Rising costs add £23bn to cost of construction output since pandemic

Rising costs add £23bn to cost of construction output since pandemic.

£23bn has been added to the cost of UK construction since 2019, according to new data, and inflation pressures are expected to continue through the first half of 2023.

UK construction output has reached a record value of almost £205bn in 2022 – the first time annual construction value has surpassed £200bn and a 15% rise from 2021 output values in nominal terms.

The new data has been released from the Office of National Statistics (ONS) covering all 12 months of 2022.

Despite forecasts at the midpoint of 2022 being closer to £186bn, the new data reveals a remarkable rise in construction output value, driven by the inflationary effects of post-Covid-19 shortages, the war in Ukraine, and the cost-of-living crisis driving up energy and material prices. 

Barbour ABI analysis of real versus nominal price indices showed the value would have been closer to £181bn if prices had remained at pre-pandemic levels. This means approximately £23bn has been added to the cost of UK construction since 2019.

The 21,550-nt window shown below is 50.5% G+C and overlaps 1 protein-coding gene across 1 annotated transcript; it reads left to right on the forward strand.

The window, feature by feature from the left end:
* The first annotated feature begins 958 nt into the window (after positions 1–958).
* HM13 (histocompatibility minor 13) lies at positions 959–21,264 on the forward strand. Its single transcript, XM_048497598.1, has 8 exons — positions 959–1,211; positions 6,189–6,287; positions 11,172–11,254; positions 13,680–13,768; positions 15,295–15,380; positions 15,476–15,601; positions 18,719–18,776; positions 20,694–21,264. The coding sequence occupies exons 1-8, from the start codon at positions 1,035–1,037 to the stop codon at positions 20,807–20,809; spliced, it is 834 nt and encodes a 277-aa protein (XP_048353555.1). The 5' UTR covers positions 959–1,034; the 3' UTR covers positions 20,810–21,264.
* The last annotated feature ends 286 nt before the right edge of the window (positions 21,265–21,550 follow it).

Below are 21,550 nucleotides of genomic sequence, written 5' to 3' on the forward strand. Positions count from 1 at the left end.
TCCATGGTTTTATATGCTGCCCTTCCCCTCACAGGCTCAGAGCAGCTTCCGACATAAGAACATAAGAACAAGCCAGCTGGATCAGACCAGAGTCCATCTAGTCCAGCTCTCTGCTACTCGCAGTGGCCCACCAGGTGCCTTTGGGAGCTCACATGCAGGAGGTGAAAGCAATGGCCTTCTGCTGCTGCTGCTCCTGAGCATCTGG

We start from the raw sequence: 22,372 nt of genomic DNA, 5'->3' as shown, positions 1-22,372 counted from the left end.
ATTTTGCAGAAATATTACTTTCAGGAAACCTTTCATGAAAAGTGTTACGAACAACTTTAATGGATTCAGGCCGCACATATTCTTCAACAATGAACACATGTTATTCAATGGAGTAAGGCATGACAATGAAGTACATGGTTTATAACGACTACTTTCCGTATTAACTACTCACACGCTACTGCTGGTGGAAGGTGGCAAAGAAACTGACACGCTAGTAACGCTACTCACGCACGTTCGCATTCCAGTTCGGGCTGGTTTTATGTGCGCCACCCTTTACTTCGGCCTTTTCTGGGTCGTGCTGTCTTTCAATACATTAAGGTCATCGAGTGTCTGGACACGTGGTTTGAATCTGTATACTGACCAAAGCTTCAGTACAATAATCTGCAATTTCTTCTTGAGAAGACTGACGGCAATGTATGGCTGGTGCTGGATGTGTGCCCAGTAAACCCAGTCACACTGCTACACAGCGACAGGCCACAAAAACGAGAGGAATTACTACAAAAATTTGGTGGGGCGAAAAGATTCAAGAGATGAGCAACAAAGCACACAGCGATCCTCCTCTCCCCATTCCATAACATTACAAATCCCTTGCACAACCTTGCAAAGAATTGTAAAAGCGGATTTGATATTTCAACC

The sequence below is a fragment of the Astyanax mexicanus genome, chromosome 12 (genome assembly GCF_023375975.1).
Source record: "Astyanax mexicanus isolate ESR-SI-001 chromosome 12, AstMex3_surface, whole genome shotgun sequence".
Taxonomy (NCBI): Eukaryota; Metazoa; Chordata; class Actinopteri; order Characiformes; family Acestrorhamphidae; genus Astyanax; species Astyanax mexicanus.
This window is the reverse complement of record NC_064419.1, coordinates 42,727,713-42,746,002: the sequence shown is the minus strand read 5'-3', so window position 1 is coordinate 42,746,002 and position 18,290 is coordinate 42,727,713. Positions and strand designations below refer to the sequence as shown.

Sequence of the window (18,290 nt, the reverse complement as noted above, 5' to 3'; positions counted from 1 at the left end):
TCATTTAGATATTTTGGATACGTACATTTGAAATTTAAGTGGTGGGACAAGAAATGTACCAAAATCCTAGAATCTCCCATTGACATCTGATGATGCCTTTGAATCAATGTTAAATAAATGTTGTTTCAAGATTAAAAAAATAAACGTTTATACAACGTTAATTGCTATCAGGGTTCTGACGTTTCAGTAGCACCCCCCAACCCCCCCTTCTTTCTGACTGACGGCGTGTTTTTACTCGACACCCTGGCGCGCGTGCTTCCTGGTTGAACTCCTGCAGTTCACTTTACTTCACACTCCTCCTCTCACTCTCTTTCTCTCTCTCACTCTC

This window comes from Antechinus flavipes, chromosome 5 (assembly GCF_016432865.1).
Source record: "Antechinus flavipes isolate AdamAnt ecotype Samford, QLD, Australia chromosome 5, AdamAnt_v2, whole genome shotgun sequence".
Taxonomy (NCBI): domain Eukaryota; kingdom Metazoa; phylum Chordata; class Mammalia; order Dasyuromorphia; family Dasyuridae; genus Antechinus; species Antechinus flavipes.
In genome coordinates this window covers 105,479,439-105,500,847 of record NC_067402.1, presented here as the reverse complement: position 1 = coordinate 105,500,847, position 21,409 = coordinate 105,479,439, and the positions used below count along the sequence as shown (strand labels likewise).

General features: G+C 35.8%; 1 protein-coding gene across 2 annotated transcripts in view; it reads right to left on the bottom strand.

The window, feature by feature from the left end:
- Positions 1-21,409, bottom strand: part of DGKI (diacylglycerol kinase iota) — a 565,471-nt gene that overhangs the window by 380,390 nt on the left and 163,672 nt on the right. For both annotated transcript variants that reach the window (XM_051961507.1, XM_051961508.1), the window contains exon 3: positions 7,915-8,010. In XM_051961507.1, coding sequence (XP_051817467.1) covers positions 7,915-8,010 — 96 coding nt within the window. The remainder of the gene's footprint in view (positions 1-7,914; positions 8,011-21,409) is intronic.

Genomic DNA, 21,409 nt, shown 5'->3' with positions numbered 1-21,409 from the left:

Barbour ABI’s AMA research director Laura Pardoe said: “Price rises were at record levels over summer 2022, with many goods seeing 25% annual inflation. This has now dropped closer to 15%, but some products still hover well above 20% and insulation products have recently jumped to 50%.” 

Looking ahead, the UK economy is facing multiple headwinds, which could reduce the viability of many building projects. 

Barbour ABI chief economist Tom Hall said: “The Bank of England’s decision to increase the base rate to 4% is likely to weigh heavily on the residential sector over 2023 as mortgage holders tighten their belts. Added to this, the UK economy is widely predicted to stagnate as a best-case scenario over the short-term, which may well see other commercially sensitive sectors dependent on consumer spending also fall.

“Construction product inflation and shortages are expected to ease over the second half of 2023 but will not return to the stability in the 2010s. Contractors are working on razor-thin margins. All in all, 2023 is likely to be another bumpy year.”

Nevertheless, Barbour ABI also saw high levels of contract awards agreed throughout 2022, which reached a record high in Q1 2022. As a result, Barbour ABI is predicting high levels of activity in construction during 2023 in the infrastructure, warehousing, and health sectors. 

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